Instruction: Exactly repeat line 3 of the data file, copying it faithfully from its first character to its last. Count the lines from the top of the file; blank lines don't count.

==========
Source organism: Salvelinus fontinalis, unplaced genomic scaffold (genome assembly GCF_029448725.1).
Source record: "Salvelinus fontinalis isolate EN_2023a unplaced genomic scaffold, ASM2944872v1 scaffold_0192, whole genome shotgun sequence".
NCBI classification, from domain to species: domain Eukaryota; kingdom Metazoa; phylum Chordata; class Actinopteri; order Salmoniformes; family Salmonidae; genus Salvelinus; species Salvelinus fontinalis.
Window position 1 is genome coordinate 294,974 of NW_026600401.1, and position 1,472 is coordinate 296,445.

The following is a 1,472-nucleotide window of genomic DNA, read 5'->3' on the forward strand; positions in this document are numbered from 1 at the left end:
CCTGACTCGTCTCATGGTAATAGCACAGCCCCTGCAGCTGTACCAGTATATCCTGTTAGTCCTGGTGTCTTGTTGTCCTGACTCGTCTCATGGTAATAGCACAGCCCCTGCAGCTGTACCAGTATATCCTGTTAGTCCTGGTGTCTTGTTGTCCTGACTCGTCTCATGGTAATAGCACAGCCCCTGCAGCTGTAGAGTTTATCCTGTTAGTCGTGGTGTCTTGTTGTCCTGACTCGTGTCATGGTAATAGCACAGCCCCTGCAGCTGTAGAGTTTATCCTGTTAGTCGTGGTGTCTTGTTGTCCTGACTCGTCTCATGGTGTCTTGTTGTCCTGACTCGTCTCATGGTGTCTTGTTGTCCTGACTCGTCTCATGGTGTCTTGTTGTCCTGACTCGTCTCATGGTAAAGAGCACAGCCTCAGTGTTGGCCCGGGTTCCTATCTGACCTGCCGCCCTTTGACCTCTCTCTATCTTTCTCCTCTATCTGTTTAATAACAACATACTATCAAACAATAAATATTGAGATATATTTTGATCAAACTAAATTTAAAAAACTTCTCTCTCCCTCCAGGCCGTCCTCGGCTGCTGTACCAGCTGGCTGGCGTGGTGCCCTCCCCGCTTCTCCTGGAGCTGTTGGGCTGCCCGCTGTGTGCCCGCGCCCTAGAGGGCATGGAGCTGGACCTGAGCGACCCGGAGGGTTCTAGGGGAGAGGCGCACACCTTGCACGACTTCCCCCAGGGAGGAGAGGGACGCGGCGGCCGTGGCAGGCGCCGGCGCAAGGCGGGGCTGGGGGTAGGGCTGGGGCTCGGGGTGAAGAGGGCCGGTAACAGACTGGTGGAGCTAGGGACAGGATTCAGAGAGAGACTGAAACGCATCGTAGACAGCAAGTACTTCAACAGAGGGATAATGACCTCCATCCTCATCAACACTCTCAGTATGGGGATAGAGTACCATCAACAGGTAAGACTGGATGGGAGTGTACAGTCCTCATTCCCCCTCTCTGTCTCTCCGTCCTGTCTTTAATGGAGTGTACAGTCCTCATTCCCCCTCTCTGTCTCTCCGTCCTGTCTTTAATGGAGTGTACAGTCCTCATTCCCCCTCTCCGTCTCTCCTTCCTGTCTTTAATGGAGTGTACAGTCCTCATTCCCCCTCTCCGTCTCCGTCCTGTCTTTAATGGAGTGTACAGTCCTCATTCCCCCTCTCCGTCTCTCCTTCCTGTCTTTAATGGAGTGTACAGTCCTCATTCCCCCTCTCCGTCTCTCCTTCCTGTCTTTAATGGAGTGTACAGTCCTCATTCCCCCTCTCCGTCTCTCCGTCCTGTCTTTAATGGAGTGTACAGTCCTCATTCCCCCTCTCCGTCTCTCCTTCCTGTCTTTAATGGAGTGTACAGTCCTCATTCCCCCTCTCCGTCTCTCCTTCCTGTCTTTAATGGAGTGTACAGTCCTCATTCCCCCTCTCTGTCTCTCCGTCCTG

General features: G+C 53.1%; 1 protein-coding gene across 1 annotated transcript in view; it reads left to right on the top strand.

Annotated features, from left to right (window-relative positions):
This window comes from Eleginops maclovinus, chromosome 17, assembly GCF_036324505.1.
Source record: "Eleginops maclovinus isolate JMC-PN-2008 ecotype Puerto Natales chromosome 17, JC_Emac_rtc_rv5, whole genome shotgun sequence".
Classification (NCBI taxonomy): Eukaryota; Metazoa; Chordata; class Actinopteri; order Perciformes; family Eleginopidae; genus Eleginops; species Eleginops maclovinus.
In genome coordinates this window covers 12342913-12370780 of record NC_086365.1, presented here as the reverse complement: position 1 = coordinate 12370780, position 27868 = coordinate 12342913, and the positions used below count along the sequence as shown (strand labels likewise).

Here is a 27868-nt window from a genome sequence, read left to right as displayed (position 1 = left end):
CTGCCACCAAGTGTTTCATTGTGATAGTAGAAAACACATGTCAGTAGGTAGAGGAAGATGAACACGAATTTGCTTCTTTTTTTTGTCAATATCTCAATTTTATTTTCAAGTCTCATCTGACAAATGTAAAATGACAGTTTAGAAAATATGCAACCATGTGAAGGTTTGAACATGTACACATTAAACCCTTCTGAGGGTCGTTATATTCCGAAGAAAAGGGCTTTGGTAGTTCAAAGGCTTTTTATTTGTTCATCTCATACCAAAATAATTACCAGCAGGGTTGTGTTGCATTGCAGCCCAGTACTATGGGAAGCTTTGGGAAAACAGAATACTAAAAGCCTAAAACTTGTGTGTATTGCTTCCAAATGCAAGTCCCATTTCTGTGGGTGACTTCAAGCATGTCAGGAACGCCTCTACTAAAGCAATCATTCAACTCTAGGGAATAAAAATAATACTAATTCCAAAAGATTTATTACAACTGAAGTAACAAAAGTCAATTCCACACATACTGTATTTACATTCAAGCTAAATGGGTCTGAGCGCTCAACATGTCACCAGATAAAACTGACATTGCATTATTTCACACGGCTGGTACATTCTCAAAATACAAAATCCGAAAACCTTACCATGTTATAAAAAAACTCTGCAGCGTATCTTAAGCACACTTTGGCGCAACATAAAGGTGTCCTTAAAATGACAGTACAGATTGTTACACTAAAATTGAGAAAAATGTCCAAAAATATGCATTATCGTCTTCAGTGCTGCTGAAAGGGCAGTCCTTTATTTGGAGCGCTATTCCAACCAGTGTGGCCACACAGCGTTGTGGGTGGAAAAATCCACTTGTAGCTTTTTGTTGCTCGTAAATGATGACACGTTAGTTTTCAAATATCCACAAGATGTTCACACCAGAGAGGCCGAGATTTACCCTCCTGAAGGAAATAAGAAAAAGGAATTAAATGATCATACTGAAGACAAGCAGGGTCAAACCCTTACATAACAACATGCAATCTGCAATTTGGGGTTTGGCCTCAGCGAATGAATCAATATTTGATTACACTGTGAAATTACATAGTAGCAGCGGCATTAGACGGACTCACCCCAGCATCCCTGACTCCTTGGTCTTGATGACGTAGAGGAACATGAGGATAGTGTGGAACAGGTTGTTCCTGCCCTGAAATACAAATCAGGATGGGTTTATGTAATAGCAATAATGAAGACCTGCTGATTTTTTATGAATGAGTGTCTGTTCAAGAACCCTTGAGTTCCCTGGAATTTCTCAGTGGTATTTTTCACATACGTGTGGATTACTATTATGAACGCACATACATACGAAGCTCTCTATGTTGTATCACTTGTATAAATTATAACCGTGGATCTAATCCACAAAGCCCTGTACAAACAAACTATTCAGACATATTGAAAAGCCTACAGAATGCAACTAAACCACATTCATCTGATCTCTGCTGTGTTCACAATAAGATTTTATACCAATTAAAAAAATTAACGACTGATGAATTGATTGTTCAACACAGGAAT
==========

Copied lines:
NCBI classification, from domain to species: domain Eukaryota; kingdom Metazoa; phylum Chordata; class Actinopteri; order Salmoniformes; family Salmonidae; genus Salvelinus; species Salvelinus fontinalis.